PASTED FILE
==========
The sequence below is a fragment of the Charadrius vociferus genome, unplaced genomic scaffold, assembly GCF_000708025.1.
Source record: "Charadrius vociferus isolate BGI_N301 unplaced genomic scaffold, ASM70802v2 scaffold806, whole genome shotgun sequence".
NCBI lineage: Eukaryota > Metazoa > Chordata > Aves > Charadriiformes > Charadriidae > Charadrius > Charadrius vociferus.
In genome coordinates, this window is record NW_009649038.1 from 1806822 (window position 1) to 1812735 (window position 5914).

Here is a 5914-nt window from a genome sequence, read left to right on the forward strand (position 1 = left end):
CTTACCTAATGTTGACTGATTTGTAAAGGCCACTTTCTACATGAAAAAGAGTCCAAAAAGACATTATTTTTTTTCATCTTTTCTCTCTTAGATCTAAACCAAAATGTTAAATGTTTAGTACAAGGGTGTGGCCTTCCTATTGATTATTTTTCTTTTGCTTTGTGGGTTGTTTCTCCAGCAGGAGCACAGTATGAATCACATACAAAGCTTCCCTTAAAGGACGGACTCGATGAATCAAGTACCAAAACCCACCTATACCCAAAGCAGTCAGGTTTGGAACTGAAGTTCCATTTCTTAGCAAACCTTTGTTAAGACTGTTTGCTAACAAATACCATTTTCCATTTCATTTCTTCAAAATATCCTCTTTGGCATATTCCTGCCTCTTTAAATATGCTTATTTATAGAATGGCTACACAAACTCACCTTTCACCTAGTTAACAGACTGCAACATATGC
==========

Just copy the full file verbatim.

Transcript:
The sequence below is a fragment of the Charadrius vociferus genome, unplaced genomic scaffold, assembly GCF_000708025.1.
Source record: "Charadrius vociferus isolate BGI_N301 unplaced genomic scaffold, ASM70802v2 scaffold806, whole genome shotgun sequence".
NCBI lineage: Eukaryota > Metazoa > Chordata > Aves > Charadriiformes > Charadriidae > Charadrius > Charadrius vociferus.
In genome coordinates, this window is record NW_009649038.1 from 1806822 (window position 1) to 1812735 (window position 5914).

Here is a 5914-nt window from a genome sequence, read left to right on the forward strand (position 1 = left end):
CTTACCTAATGTTGACTGATTTGTAAAGGCCACTTTCTACATGAAAAAGAGTCCAAAAAGACATTATTTTTTTTCATCTTTTCTCTCTTAGATCTAAACCAAAATGTTAAATGTTTAGTACAAGGGTGTGGCCTTCCTATTGATTATTTTTCTTTTGCTTTGTGGGTTGTTTCTCCAGCAGGAGCACAGTATGAATCACATACAAAGCTTCCCTTAAAGGACGGACTCGATGAATCAAGTACCAAAACCCACCTATACCCAAAGCAGTCAGGTTTGGAACTGAAGTTCCATTTCTTAGCAAACCTTTGTTAAGACTGTTTGCTAACAAATACCATTTTCCATTTCATTTCTTCAAAATATCCTCTTTGGCATATTCCTGCCTCTTTAAATATGCTTATTTATAGAATGGCTACACAAACTCACCTTTCACCTAGTTAACAGACTGCAACATATGC